The Tenrikyo Mission Headquarters in America has donated roughly 30,000 books related to Japanese Culture to the USC Libraries. In a November 29 ceremony inside USC's East Asian Library, Vice Dean Martín Gomez of the USC Libraries and Bishop Hiroshi Alexander Fukaya of the Tenrikyo Mission Headquarters signed documents formalizing the gift. USC students, faculty, staff, and other researchers will soon have access to collection, which covers a range of subjects, including Japanese literature, history, and art. Keep reading to learn more about the donation.
In recent months, the USC Libraries have added several electronic resources that complement the rich collections of the Boeckmann Center for Iberian and Latin American Studies. The new resources include an online archive of more than 125,000 pages from Latin American newspapers. Keep reading to learn more about the recent acquisitions now available to USC students, faculty, and staff researching Latin America.
Yesterday, USC faculty, staff, and students remembered the legacy of the late journalist Rubén Salazar at a special event—featured on the front page of today's Daily Trojan newspaper—in USC's Doheny Memorial Library. The USC Latino Forum organized the event, which coincided with the unveiling of selections from Salazar's papers. Keep reading to learn more about the Salazar archive and Tuesday's event.
The USC Libraries recently acquired the personal archives of television writer, director, and producer Walter Doniger. Doniger is the creator of Peyton Place, a long-running late-night soap opera that aired on ABC from 1964 to 1969. His archives, recently featured in an article by Dan Knapp on the USC News website, document the creative decisions that made the series such a commercial success—at its peak, the show attracted more than 60 million viewers. Keep reading to learn more about Peyton Place and the USC Libraries' Walter Doniger Collection.
The finalists for the 2011 Man Booker Prize—an annual award for writers of contemporary fiction from the British Commonwealth and Ireland—were announced today. Before the winner is announced on October 18, you can discover some of the shortlisted books at the USC Libraries. Keep reading for a list of the finalists and to learn how to find them at the USC Libraries.
Latino journalist Rubén Salazar, whose papers the USC Libraries recently acquired, was killed 41 years ago today while covering the National Chicano Moratorium. Keep reading to learn more about the award-winning journalist, his controversial 1970 death in East Los Angeles, and his personal and professional archives, which are featured in today's edition of the USC Chronicle.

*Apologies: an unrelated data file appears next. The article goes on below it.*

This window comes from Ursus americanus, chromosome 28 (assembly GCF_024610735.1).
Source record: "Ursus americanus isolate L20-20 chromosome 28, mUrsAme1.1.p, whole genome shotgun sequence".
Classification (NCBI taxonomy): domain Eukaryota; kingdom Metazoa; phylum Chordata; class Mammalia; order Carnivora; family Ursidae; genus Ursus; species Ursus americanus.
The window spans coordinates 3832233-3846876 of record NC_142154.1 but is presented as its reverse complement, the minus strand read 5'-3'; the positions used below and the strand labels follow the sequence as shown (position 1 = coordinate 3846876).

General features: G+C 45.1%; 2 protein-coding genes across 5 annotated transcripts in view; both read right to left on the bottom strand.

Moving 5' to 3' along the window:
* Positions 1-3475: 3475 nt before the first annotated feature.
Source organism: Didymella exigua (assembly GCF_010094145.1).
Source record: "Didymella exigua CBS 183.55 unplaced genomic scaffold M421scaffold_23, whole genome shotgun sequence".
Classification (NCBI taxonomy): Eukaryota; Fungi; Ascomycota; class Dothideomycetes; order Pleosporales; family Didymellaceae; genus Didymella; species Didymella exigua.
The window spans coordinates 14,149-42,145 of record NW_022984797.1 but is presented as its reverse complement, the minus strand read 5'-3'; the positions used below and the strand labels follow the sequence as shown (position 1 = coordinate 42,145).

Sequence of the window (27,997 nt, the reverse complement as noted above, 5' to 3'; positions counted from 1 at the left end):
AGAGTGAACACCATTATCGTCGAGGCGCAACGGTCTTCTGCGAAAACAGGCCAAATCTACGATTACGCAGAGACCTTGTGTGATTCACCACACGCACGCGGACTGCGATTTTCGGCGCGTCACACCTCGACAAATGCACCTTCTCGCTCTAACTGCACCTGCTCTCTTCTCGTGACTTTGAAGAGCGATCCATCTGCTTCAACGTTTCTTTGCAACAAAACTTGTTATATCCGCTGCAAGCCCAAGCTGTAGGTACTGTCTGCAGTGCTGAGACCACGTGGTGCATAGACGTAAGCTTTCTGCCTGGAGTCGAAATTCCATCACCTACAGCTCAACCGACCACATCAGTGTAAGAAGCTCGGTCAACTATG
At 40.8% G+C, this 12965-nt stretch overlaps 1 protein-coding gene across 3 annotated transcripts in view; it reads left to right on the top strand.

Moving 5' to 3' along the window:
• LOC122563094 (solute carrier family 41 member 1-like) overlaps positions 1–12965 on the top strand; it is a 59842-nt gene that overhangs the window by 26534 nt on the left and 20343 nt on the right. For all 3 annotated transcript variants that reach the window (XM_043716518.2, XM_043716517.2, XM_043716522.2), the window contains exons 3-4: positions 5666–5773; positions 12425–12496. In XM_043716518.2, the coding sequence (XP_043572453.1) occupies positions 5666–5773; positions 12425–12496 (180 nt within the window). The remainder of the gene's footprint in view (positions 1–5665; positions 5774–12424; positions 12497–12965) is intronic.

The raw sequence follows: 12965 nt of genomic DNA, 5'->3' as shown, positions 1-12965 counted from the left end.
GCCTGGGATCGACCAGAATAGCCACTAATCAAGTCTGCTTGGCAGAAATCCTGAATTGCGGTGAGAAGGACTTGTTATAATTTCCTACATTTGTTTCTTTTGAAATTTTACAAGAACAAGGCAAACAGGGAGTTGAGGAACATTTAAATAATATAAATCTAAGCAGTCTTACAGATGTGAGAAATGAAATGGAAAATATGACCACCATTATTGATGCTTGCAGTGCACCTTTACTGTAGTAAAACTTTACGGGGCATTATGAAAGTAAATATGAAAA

Daily Trojan writer Rebecca Gao recognizes the tremendous value of the USC Libraries' resources to students' academic success. In an op/ed inside today's edition of the student newspaper, Gao—a sophomore majoring in global health and biological studies—noted that while many students may rely on Internet search engines, "there is a wealth of resources at their fingertips through the USC Libraries." Keep reading to learn more about Gao's article.
USC's Norris Medical Library will offer a one-day workshop later this month on the bioinformatics resources available to USC researchers. The workshop—presented by the USC Libraries and USC Vice President of Research Randolph Hall—will be held July 27 on USC's University Park Campus (UPC) and then repeated July 29 on the Health Science Campus (HSC). Eight bionformatics tools, including five newly-acquired resources, will be covered. Keep reading to learn more about the workshop, or register online.
Earlier today, we announced that the family of the late journalist Rubén Salazar had donated his archives to the USC Libraries. The story has received significant media attention in Los Angeles and beyond. Writing for the Los Angeles Times, Robert J. Lopez described Salazar as “a trailblazer whose work helped inspire a generation of Latino reporters who followed in his wake,” and quoted the libraries’ Barbara Robinson, who said, “"I hope this will be an inspiration and educational tool for a lot of years.” 89.3 KPCC, La Opinion, the Los Angeles Daily News, and the USC News website also featured the acquisition.
The USC Libraries have received the personal archives of the late journalist Rubén Salazar. The collection—a gift from Salazar’s children—documents the life of the Los Angeles Times columnist and KMEX news director who died in 1970 while covering the National Chicano Moratorium march against the Vietnam War. Keep reading to learn more about Salazar and his archives. Photos and a story by Tanya King appear after the jump.